Based on the above, I recommend that companies and individual consumers focus on response and recovery - because it's not a question of if, but when a company experiences a data breach event, even if your organization has implemented Blockchain technology to prevent access to your organizations sensitive customer and employee data.


To learn more about these threats and how to protect yourself and your family from Identity Theft, you can read my past newsletters at the Merchants Identity Theft Educational Website at www.idtheftedu.com.


BBB Tip: Tech Support Scams

By Better Business Bureau July 1, 2018.

A tech support rep calls you at home and offers to fix a computer bug that you haven't even noticed, or a popup warning appears on your screen instructing you to dial a number for help. In this con, scammers pose as tech support employees of well-known computer companies and hassle victims into paying for their "support."

How the Scam Works:

You get a telephone call or a popup on your computer screen from someone claiming to be with tech support from a well-known software company. Microsoft, Comcast, Norton and Dell are all popular choices. Often the scammer will create a sense of urgency-the computer is sending error messages, they've detected a virus, or your computer is about to crash and you'll lose all your data!

You are told only a tech support employee can fix the problem, and you're asked to allow access to your machine. Once access is granted, the caller will often run a "scan" and claim your computer is infected with viruses. The scammer then offers to fix the problem... for a fee.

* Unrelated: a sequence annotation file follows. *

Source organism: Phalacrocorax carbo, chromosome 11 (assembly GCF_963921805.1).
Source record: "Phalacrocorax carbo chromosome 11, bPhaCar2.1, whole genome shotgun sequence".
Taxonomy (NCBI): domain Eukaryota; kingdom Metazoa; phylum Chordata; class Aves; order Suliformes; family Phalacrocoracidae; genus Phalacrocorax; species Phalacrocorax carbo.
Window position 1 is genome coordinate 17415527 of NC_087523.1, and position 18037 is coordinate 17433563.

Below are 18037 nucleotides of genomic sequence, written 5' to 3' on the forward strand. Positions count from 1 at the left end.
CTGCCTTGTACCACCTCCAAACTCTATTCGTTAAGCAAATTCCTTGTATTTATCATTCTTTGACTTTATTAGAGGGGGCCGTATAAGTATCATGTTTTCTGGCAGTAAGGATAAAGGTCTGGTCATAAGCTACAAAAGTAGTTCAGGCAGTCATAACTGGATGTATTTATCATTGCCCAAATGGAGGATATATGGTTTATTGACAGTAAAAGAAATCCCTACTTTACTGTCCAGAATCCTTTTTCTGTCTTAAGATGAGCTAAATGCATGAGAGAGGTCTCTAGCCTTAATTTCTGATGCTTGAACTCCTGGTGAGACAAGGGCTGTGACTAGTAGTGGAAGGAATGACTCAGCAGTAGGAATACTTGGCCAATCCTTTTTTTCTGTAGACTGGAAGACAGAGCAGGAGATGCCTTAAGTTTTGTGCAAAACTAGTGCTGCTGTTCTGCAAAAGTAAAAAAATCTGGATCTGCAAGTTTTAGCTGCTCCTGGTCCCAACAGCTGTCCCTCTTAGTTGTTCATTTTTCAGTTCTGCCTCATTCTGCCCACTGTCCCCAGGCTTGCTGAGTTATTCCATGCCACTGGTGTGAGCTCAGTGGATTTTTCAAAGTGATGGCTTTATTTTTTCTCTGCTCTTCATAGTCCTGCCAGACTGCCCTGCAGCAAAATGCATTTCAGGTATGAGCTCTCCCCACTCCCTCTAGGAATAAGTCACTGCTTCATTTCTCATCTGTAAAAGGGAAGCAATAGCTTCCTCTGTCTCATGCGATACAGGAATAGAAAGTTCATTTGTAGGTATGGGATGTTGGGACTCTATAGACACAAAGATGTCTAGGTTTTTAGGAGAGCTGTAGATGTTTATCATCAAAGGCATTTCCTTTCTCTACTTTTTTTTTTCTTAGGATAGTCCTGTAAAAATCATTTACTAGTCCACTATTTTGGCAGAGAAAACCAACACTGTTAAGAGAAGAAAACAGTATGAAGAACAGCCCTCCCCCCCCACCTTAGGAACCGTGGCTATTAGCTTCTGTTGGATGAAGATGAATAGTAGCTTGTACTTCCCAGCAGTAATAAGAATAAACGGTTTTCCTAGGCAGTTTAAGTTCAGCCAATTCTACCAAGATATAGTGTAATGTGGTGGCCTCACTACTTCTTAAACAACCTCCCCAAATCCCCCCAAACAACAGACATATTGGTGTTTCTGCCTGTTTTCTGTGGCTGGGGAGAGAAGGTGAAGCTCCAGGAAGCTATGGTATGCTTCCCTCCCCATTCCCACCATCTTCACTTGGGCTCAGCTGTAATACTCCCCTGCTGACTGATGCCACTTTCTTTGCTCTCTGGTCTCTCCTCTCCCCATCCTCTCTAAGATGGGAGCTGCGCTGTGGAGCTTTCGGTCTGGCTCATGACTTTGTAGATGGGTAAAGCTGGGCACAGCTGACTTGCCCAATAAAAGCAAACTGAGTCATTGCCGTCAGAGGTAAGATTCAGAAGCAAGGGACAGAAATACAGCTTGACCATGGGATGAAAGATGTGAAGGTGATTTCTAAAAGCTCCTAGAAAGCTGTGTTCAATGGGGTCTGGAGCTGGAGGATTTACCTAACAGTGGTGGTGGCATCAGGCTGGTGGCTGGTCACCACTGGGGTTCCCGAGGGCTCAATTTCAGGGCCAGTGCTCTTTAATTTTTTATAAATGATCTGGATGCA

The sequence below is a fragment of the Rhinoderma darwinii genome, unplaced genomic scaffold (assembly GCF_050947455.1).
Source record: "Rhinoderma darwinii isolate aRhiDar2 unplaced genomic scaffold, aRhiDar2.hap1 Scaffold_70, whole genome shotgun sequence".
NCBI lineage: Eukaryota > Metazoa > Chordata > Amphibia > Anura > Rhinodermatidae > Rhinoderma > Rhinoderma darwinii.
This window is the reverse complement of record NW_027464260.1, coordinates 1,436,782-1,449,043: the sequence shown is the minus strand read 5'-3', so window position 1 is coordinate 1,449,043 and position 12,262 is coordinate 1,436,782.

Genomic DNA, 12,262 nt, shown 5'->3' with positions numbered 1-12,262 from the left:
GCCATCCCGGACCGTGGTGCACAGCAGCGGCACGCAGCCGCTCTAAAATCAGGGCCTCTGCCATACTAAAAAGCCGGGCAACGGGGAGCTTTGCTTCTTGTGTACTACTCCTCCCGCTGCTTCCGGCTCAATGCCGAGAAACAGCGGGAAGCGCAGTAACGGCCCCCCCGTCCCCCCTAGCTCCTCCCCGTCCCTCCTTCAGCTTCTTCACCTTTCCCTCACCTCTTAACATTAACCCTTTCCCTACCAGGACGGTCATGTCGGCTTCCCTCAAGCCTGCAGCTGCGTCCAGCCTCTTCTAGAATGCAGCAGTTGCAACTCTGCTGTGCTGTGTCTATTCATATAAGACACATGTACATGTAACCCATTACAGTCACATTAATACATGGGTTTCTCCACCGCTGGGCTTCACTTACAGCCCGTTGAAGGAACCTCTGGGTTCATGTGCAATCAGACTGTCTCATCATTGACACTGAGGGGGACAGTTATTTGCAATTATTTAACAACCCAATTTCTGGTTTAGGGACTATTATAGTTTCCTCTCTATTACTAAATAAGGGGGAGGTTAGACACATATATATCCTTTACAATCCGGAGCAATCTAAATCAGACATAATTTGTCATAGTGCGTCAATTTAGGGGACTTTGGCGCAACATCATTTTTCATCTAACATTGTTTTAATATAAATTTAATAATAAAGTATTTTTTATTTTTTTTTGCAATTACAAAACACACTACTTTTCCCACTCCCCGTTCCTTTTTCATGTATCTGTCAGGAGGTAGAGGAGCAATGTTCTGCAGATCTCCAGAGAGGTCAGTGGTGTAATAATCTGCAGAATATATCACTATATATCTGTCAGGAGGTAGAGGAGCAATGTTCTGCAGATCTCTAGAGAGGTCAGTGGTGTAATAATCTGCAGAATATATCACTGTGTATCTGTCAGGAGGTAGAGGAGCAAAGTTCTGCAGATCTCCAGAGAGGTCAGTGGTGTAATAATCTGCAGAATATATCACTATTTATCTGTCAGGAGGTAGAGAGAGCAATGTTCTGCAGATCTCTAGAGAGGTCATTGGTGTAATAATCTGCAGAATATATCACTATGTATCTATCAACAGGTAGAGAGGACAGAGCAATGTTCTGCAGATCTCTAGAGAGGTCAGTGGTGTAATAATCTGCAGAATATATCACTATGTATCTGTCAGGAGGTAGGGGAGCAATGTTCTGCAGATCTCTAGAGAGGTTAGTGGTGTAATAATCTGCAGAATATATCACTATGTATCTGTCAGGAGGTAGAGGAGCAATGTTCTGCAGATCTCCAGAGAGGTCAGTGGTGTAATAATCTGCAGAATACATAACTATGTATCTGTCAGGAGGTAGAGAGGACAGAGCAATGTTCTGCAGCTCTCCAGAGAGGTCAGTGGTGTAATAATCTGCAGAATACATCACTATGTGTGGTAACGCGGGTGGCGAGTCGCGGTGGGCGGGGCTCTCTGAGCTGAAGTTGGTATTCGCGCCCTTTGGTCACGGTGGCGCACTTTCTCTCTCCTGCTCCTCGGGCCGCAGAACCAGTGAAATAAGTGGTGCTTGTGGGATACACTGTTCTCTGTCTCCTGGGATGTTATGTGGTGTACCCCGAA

That may not be the end of the scam. If you allow remote access, malware may be installed on your machine. Malware often scans files in search of personal information, which scammers can use to commit identity theft.

Tips to spot this scam:

  • Never give control of your computer to a third party unless you know it is the representative of a computer support team you contacted.
  • Legitimate tech support companies don't call out of the blue. A popular way for thieves to get in touch with victims is through cold calls. The callers often claim to be from a tech company. But remember that scammers can spoof official looking phone numbers, so don't trust your Caller ID.
  • Look out for warning screens: Nearly half of tech support scams begin with an alert on the victim's computer screen. This pop up will have a phone number to call for help. Instead of calling, shutdown your computer and restart it.
  • Be wary of sponsored links. When you search online for tech support, look out for sponsored ads at the top of the results list. Many of these links lead to businesses that scam consumers.
  • Don't click on links in unfamiliar emails. Scammers also use email to reach victims. These messages point consumers to scam websites that launch pop-ups with the fake warnings and phone numbers.

If you are a victim of a tech support scam:

  • Contact your bank immediately.
  • Take your computer to a trusted local business and have it checked out.
  • Remove any software that authorized remote access to your computer.
  • Change the passwords you use to access your bank and other sensitive sites.
  • File a report with BBB Scam Tracker and with law enforcement authorities, such as the FTC

To learn how to protect yourself, go to "10 Steps to Avoid Scams".

To read BBB's complete study with more details on who is behind tech support scams, how they are requesting money, and whom they are victimizing, as well as BBB's recommendations for dealing with the problem, click here.

If you have been the victim of identity theft, go to identitytheft.gov for a personalized recovery plan from the Federal Trade Commission.

Courtesy of the Better Business Bureau - for more information visit: http://www.bbb.org/phoenix/news-events/.

To learn more about scams, go to BBB Scam Tips (bbb.org/scamtips). To report a scam, go to BBB Scam Tracker (bbb.org/scamtracker).

If you believe your identity has been stolen, call 866.SMART68 today!